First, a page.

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Genesis, Contact appeal against regulated price-cut


Thursday 14th July 2011

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Genesis Energy and Contact Energy have appealed against a regulatory decision that forced them to charge lower wholesale prices after a planned maintenance shutdown led to a spike in those prices on March 26.

Contact Energy chief executive Dennis Barnes said his company had appealed because it believed the Electricity Authority made an error of law in deciding an "undesirable trading situation" (UTS) developed on March 26.

The consequences of this error could be negative, and material for the broader market, he said in a statement.

"Retrospective resetting of prices will create regulatory uncertainty; risks disincentivising parties from putting appropriate risk management in place; and could dampen investor confidence in projects that support security of supply," Barnes said.

Prices reached $20,000 per megawatt hour, causing an outcry.

The Electricity Authority subsequently reset prices at $3000 per megawatt hour to maintain the integrity of the market, though it said that Genesis Energy did nothing wrong.

Those caught out by the high prices, which included Meridian Energy and Might River Power, argued the retrospective price-change was the right decision, while those against, like Genesis and Contact, said it rewarded bad business practice.

Contact and Genesis lodged a High Court appeal against the authority's decision on Wednesday, and Genesis said the decision had created investment and regulatory uncertainty.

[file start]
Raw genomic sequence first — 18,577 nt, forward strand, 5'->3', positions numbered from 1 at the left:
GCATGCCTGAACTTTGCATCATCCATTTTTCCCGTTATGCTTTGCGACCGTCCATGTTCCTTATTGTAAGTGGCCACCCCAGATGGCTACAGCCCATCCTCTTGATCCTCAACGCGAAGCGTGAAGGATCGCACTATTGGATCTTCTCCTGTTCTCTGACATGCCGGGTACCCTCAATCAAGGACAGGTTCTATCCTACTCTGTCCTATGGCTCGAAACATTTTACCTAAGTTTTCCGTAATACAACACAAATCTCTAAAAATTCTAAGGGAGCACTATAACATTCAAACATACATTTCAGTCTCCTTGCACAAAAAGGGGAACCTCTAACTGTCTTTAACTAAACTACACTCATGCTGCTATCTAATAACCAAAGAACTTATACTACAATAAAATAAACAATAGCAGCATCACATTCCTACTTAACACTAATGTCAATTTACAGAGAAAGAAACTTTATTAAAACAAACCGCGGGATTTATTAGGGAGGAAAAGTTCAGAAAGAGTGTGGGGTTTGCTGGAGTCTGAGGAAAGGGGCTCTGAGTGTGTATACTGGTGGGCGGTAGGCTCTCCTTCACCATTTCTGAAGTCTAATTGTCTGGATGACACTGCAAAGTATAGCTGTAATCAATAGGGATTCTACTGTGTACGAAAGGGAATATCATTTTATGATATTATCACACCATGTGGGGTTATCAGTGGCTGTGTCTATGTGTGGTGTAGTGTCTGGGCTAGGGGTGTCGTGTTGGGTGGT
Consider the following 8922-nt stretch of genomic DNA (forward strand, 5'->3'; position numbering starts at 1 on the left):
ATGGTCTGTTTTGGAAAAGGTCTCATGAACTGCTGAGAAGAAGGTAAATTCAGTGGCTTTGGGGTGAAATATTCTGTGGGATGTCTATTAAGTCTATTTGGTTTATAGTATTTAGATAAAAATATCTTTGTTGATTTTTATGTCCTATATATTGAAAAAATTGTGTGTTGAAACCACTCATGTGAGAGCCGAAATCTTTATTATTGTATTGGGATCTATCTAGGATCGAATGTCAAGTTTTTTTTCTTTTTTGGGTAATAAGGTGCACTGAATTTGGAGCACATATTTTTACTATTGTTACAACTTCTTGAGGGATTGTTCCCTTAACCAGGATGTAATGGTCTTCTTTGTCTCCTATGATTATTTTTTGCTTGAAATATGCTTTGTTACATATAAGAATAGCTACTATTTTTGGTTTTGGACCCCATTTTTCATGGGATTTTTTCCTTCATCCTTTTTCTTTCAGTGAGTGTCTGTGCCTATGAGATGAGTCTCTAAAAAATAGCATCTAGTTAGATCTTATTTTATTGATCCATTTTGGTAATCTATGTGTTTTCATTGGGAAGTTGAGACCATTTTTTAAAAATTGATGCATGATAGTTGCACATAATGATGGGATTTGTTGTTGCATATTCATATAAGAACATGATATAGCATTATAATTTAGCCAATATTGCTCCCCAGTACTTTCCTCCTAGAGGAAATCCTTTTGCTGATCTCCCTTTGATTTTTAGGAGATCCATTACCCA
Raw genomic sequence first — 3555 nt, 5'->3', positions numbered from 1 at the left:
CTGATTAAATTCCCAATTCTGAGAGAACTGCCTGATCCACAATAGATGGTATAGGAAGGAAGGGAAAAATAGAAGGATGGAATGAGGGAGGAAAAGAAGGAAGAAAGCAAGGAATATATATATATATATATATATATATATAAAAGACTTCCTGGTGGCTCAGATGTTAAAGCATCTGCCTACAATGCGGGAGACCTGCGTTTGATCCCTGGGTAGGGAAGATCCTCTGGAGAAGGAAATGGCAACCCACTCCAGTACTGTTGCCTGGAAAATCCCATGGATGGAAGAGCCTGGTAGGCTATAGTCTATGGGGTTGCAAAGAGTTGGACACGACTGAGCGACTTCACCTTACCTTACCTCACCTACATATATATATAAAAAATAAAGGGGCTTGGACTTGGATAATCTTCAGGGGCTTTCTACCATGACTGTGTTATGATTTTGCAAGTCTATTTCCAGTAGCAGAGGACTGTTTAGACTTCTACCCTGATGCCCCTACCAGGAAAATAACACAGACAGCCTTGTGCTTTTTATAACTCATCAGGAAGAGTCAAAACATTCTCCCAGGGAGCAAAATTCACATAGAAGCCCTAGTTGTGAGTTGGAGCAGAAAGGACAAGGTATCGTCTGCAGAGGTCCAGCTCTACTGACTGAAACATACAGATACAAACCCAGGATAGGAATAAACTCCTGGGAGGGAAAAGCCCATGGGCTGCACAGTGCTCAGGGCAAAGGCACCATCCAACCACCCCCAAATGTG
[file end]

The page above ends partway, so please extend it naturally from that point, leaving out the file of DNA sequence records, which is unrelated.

It wanted assurance about the nature and scope of the market rules in the future, because the Electricity Authority decision was wrong in principle and in law, and lowered the bar for declaring an undesirable trading situation.

The Electricity Authority decision deemed a rise in spot prices north of Hamilton to more than $20,000 per megawatt hour (MWh) for several hours on that day to be a UTS.

The event happened during maintenance outages on the national transmission grid in the North Island, which significantly reduced transmission capacity from the Waikato to Auckland.

At one point this resulted in Genesis Energy setting the price of electricity coming from its Huntly power station about 250 times higher than usual. At that price a normal household would pay $3000 a week for electricity.

The authority said Contact Energy's decision to withdraw 425MW from its Stratford power stations about 1pm on March 25 was also crucial in putting Genesis Energy in a position where its offers at Huntly determined spot prices in a large part of the North Island.

Reductions in grid constraint limits by the electricity system operator also contributed to the outcome, the authority said.

The authority said the events of March 26 threatened to undermine the confidence in and reputation of the wholesale electricity market.

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